Addressing gender disparities in the results of large-scale tests of student writing, this study examined fourth- and eighth-grade teachers' and students' perspectives on boys' and girls' relative writing competence. Interview and questionnaire responses showed a privileging of girls' writing over boys' writing. Girls' writing was viewed as more detailed, descriptive, and showing greater conformity to writing conventions. To some extent, girls' relative success on large-scale writing assessment may be related to students' and teachers' expectations that girls are more competent than boys in the areas measured in the evaluation rubrics. The results of this study indicate a need for conversations that question an emphasis on conformity in writing and that explore ways to nurture boys' and girls' identified strengths in areas that are overlooked on evaluation rubrics, as well as their identified needs in areas that are emphasized.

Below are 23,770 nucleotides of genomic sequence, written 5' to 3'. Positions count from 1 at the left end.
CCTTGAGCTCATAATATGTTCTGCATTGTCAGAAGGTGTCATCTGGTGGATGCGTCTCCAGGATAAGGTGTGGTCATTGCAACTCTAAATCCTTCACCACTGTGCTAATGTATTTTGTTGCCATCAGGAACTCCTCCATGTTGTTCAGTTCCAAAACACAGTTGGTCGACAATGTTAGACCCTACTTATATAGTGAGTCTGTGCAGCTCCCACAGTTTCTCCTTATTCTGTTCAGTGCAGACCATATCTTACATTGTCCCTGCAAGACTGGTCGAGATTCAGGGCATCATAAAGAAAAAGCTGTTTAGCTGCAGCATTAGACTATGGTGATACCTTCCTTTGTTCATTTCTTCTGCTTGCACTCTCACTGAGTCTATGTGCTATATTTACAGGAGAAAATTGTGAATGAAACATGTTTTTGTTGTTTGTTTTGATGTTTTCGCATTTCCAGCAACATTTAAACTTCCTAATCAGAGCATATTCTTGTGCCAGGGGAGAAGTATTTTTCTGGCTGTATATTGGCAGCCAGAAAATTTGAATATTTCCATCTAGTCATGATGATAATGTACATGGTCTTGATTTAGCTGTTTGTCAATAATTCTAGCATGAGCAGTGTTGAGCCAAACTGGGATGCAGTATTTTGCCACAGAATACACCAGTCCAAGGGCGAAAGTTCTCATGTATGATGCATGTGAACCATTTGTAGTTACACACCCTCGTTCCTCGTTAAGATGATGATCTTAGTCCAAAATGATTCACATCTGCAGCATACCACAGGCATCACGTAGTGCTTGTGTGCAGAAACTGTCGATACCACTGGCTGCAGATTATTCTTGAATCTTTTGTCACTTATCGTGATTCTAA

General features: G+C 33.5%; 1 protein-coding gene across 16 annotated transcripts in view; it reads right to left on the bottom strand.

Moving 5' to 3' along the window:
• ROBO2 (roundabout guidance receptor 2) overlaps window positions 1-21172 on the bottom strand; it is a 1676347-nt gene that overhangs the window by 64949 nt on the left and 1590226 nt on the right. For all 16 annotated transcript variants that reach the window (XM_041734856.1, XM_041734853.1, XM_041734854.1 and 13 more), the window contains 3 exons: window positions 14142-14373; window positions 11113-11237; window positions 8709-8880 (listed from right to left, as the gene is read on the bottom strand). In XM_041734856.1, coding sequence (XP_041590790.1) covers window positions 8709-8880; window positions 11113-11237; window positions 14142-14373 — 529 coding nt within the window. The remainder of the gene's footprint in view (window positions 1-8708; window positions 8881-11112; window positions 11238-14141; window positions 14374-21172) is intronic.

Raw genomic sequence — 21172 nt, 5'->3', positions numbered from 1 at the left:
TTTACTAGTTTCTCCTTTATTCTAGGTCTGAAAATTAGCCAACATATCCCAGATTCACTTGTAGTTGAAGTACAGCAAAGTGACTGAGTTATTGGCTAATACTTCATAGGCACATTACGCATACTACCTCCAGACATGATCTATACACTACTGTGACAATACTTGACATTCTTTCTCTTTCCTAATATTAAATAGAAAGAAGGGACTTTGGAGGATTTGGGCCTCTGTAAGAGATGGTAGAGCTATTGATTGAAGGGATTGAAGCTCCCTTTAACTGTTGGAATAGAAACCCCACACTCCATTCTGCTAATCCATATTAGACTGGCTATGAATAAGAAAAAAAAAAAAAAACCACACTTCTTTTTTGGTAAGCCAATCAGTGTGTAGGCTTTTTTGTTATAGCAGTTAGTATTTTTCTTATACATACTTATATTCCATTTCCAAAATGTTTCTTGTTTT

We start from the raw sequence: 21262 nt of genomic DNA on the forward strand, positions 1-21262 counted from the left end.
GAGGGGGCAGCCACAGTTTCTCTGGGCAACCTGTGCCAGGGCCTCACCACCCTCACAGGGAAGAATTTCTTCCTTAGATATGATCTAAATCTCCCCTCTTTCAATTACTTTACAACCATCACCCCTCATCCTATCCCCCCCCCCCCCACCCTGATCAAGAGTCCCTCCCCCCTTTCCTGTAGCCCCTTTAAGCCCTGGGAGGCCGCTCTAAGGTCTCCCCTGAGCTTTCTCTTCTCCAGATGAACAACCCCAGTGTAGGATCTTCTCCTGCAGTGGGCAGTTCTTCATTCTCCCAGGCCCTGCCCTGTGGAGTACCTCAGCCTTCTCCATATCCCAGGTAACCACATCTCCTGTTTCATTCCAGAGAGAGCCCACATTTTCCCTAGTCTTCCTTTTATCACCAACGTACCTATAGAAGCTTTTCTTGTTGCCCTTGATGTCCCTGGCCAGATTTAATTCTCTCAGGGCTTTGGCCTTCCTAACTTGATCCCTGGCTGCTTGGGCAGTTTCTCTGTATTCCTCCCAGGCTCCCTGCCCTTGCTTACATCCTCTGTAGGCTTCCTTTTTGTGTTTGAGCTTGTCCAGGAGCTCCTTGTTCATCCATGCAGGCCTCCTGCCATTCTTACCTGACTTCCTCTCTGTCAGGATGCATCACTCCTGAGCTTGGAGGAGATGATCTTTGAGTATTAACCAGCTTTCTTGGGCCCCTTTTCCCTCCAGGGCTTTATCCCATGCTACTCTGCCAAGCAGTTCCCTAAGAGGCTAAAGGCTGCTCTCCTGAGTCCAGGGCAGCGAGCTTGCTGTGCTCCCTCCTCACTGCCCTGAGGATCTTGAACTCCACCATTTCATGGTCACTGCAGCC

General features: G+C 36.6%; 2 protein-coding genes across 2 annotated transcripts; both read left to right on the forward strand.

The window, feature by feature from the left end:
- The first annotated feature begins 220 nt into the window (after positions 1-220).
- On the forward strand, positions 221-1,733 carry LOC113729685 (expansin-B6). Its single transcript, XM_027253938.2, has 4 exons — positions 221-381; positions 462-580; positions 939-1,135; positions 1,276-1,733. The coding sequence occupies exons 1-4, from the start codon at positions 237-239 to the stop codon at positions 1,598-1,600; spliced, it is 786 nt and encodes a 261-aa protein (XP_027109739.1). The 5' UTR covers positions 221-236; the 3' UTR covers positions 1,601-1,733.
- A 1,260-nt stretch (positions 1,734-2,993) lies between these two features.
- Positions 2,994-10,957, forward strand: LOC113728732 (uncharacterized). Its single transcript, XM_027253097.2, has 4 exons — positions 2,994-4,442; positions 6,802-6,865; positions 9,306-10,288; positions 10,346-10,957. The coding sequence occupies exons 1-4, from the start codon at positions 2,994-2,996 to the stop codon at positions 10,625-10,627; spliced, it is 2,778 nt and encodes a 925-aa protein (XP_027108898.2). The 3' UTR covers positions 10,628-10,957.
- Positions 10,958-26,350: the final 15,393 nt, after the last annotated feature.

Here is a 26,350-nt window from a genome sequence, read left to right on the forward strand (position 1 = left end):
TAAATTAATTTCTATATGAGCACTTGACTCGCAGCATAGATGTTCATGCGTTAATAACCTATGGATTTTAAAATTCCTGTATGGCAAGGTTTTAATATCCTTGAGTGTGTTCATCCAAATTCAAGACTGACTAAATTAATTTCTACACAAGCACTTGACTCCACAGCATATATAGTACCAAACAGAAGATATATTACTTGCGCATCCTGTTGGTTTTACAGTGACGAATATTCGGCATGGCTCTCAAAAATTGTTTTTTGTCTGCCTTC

Peterson, S. (2000). Grades four and eight students' and teachers' perceptions of girls' and boys' writing competencies. Reading Horizons: A Journal of Literacy and Language Arts, 40 (4). Retrieved from https://scholarworks.wmich.edu/reading_horizons/vol40/iss4/3